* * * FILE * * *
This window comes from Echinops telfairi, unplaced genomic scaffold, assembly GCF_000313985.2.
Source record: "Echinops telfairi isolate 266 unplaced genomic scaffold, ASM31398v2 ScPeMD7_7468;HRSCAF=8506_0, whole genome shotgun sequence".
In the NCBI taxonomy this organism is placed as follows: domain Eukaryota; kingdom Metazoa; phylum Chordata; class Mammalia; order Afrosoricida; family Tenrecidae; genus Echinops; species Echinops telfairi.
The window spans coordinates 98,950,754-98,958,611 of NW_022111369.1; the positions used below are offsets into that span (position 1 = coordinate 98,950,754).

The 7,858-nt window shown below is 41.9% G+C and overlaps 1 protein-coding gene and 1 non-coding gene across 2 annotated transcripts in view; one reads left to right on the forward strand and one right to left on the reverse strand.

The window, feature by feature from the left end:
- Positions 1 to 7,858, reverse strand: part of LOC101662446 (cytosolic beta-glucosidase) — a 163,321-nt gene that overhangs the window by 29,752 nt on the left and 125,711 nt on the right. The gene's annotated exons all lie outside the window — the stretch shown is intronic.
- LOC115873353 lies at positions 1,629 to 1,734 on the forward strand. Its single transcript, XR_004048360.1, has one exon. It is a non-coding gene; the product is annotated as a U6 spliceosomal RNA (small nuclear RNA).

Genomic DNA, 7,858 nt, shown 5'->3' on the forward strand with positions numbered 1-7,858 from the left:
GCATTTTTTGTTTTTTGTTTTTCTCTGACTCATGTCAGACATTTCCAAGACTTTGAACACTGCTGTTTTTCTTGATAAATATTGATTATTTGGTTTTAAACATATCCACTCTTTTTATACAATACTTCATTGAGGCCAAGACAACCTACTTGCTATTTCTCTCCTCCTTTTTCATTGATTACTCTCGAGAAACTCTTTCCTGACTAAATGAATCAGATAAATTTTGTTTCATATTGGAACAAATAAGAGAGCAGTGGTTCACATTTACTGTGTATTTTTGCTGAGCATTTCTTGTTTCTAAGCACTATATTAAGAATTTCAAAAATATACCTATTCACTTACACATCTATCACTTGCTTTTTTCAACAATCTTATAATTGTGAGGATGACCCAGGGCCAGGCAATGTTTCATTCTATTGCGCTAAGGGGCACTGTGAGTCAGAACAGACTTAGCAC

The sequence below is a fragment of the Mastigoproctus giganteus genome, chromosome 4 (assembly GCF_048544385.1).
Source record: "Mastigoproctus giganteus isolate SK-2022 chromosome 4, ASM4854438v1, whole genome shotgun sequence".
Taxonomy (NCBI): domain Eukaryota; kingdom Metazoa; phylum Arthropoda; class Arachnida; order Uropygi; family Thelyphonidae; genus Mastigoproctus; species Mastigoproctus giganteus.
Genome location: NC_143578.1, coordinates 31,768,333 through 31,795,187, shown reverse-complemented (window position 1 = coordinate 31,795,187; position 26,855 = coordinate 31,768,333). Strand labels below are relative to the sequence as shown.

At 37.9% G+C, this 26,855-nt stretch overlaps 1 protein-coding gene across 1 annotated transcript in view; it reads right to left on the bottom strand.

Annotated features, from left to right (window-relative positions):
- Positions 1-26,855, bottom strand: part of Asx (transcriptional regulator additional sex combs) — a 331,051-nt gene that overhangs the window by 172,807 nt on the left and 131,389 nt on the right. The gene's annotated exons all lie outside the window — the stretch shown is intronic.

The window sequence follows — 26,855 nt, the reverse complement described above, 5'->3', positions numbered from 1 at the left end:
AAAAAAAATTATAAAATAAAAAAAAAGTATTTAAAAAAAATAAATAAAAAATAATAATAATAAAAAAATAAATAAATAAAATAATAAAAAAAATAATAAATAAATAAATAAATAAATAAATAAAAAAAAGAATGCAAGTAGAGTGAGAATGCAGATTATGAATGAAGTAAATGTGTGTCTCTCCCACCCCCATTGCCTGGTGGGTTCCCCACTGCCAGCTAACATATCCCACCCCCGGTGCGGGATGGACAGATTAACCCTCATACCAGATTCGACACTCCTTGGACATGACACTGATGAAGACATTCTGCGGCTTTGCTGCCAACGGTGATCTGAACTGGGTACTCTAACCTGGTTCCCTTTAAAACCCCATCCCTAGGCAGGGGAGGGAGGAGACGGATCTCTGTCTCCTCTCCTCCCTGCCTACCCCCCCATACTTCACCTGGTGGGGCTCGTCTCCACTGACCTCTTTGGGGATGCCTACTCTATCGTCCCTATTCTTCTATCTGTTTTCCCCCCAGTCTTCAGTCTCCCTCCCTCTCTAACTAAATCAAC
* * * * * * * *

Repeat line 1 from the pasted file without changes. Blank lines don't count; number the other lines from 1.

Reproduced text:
This window comes from Echinops telfairi, unplaced genomic scaffold, assembly GCF_000313985.2.